Tuesday, July 15, 2014

Book Club Bonanza

I know we all love our anecdotes about finding Yes voters in unexpected places, so I thought you might enjoy this one.  For the last four years or so, I've been going to the monthly meetings of a book club - in fact, I think I may have been on my way there when I suffered my excruciating pain/Wendy Alexander incident a couple of years ago.  It's exactly how you'd picture a book club - predominantly female and middle-class.  It also tends to attract newcomers to the area who are looking for something to do and to meet new people, so there's always a significant minority of people from south of the border, and a few from further afield - before I even joined, a Korean woman who I was briefly friends with went to a couple of meetings, and since then there have been people from Denmark, Ireland, Germany, Russia, India, Australia and New Zealand.

There's a nomination-followed-by-vote system to decide which books to read each month, and at some point last year I found myself casting a decisive vote in favour of Dominion by C. J. Samson.  I'm vaguely interested in history, so the idea of a speculative alternative history of the Second World War's aftermath appealed to me - but, alas, I was blissfully unaware that a large chunk of the book is made up of deeply offensive "the SNP would have collaborated with the Nazis" propaganda, and that Samson is one of the No campaign's fabulously wealthy donors.  I was intensely irritated with myself when I found out, if only because my vote had indirectly led to Samson selling another 20-odd copies of his book, thus subsidising a tiny bit of his bloody donation!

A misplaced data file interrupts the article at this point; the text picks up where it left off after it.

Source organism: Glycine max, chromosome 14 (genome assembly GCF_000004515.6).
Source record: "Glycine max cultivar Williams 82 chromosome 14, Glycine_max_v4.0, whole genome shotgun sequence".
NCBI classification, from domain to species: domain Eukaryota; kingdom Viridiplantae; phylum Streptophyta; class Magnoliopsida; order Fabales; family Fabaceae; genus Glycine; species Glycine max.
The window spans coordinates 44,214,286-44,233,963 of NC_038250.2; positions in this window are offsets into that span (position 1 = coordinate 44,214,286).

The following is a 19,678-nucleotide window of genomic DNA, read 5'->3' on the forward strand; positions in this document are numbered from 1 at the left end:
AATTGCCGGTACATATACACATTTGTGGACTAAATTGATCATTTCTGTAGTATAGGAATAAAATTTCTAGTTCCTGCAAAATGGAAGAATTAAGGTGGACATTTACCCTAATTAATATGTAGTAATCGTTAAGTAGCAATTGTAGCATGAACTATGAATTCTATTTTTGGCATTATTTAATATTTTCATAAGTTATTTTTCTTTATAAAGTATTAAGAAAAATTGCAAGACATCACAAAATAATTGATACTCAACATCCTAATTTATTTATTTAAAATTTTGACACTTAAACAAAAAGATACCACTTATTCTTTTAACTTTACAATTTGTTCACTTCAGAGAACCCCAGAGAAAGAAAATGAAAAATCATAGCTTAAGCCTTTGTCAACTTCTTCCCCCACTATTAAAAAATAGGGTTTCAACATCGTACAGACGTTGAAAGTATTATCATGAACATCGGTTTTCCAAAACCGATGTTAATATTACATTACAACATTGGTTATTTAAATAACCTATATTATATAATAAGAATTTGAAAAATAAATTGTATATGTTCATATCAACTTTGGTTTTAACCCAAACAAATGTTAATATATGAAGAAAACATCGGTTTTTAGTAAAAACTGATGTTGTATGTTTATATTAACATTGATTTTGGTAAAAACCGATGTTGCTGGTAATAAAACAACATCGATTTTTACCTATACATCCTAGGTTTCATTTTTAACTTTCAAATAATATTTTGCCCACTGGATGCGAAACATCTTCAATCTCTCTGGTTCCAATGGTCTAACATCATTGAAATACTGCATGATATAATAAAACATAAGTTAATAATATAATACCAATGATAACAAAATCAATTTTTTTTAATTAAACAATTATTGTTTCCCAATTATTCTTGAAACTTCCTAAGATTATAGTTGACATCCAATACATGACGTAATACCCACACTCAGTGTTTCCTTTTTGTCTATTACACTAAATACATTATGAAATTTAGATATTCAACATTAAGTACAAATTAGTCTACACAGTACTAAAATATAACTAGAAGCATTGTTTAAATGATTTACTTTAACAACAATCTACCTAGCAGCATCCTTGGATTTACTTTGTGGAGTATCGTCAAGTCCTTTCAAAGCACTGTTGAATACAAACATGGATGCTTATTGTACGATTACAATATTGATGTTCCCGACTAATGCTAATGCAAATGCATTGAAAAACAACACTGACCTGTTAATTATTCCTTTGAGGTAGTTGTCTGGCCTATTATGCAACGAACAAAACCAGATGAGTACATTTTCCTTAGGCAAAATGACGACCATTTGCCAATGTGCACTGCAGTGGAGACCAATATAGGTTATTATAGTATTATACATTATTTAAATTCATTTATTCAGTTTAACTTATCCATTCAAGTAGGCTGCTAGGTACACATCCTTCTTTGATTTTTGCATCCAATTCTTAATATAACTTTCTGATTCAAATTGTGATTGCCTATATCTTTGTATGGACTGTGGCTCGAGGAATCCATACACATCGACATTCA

Luckily, though, I had a chance to cancel out my mistake at the end of last month's meeting, because someone nominated A People's History of Scotland, written by Yes supporter Chris Bambery.  So I voted for it, and thankfully that was again a vote that swung the balance.  The meeting to discuss the book was earlier this evening.  I went along knowing there would probably be a debate about the referendum, and also fully expecting that I would find myself in a tiny minority as a Yes voter.  But I couldn't have been more wrong - person after person identified themselves as favouring Yes, including one who turned out to be an active campaigner.  There was one man who spoke from an Old Left viewpoint, and who kept using the dread word "separation", but even he concluded by saying that his views had moved on and that, at the very least, he wouldn't be voting No.  It got to the stage where it was so one-sided that the assistant organiser appealed for a contribution from anyone who is voting No, and at that point a couple of people who had been keeping quiet made the case against independence (doubtless Martin Boon would interpret that as compelling evidence of Shy No Syndrome!).  But at the end, a quick vote was held, and there was a clear majority for Yes.

Colour me astonished.  I'm inclined to say that if we can win among a demographic like that, we can win absolutely anywhere.  But I know life is rarely that simple...


  1. What they just read may have helped somewhat.

    What is it that people always say? The uninformed are planning to vote no, the informed are planning to vote yes.

  2. On Sunday I was feeling a bit miserable. Why are the polls not moving and all that. I was sitting in my garden in the sun, being grumpy.

    Monday evening I went to a meeting in a friend's house, to plan an event in the village nearer the referendum date. Also showed up, to my astonishment, was my neighbour across the garden fence from where I'd been sitting that afternoon. Complete with a folder of printouts of useful articles, and a page-long list of web sites she reads every day (including NNS, Wings, Bella, Biz for Scotland, NC as well as the more official ones).

    I gave her a few more good sites, including Scot Goes Pop, so if you're reading this, hi Elsie.